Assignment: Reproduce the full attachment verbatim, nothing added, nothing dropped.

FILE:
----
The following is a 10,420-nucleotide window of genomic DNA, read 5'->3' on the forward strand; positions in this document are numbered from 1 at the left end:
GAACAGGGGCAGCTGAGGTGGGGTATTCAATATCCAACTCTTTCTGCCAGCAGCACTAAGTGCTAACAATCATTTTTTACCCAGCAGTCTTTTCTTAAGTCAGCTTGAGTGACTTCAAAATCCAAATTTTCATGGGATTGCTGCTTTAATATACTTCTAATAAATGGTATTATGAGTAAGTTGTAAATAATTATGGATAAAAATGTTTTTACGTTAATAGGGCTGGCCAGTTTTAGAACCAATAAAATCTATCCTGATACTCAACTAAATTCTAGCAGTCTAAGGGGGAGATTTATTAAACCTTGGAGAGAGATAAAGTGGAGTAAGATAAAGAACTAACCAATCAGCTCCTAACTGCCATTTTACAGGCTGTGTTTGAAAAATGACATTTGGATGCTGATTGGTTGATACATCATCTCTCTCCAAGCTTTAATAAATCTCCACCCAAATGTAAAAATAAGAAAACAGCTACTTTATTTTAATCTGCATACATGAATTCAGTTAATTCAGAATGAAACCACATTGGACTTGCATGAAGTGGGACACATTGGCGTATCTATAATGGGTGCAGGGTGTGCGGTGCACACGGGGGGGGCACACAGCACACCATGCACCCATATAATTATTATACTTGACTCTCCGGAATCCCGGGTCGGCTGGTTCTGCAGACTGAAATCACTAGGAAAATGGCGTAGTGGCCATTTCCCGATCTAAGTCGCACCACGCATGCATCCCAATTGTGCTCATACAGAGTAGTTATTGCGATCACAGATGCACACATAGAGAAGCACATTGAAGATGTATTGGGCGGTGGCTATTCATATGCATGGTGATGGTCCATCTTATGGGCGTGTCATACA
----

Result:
The following is a 10,420-nucleotide window of genomic DNA, read 5'->3' on the forward strand; positions in this document are numbered from 1 at the left end:
GAACAGGGGCAGCTGAGGTGGGGTATTCAATATCCAACTCTTTCTGCCAGCAGCACTAAGTGCTAACAATCATTTTTTACCCAGCAGTCTTTTCTTAAGTCAGCTTGAGTGACTTCAAAATCCAAATTTTCATGGGATTGCTGCTTTAATATACTTCTAATAAATGGTATTATGAGTAAGTTGTAAATAATTATGGATAAAAATGTTTTTACGTTAATAGGGCTGGCCAGTTTTAGAACCAATAAAATCTATCCTGATACTCAACTAAATTCTAGCAGTCTAAGGGGGAGATTTATTAAACCTTGGAGAGAGATAAAGTGGAGTAAGATAAAGAACTAACCAATCAGCTCCTAACTGCCATTTTACAGGCTGTGTTTGAAAAATGACATTTGGATGCTGATTGGTTGATACATCATCTCTCTCCAAGCTTTAATAAATCTCCACCCAAATGTAAAAATAAGAAAACAGCTACTTTATTTTAATCTGCATACATGAATTCAGTTAATTCAGAATGAAACCACATTGGACTTGCATGAAGTGGGACACATTGGCGTATCTATAATGGGTGCAGGGTGTGCGGTGCACACGGGGGGGGCACACAGCACACCATGCACCCATATAATTATTATACTTGACTCTCCGGAATCCCGGGTCGGCTGGTTCTGCAGACTGAAATCACTAGGAAAATGGCGTAGTGGCCATTTCCCGATCTAAGTCGCACCACGCATGCATCCCAATTGTGCTCATACAGAGTAGTTATTGCGATCACAGATGCACACATAGAGAAGCACATTGAAGATGTATTGGGCGGTGGCTATTCATATGCATGGTGATGGTCCATCTTATGGGCGTGTCATACA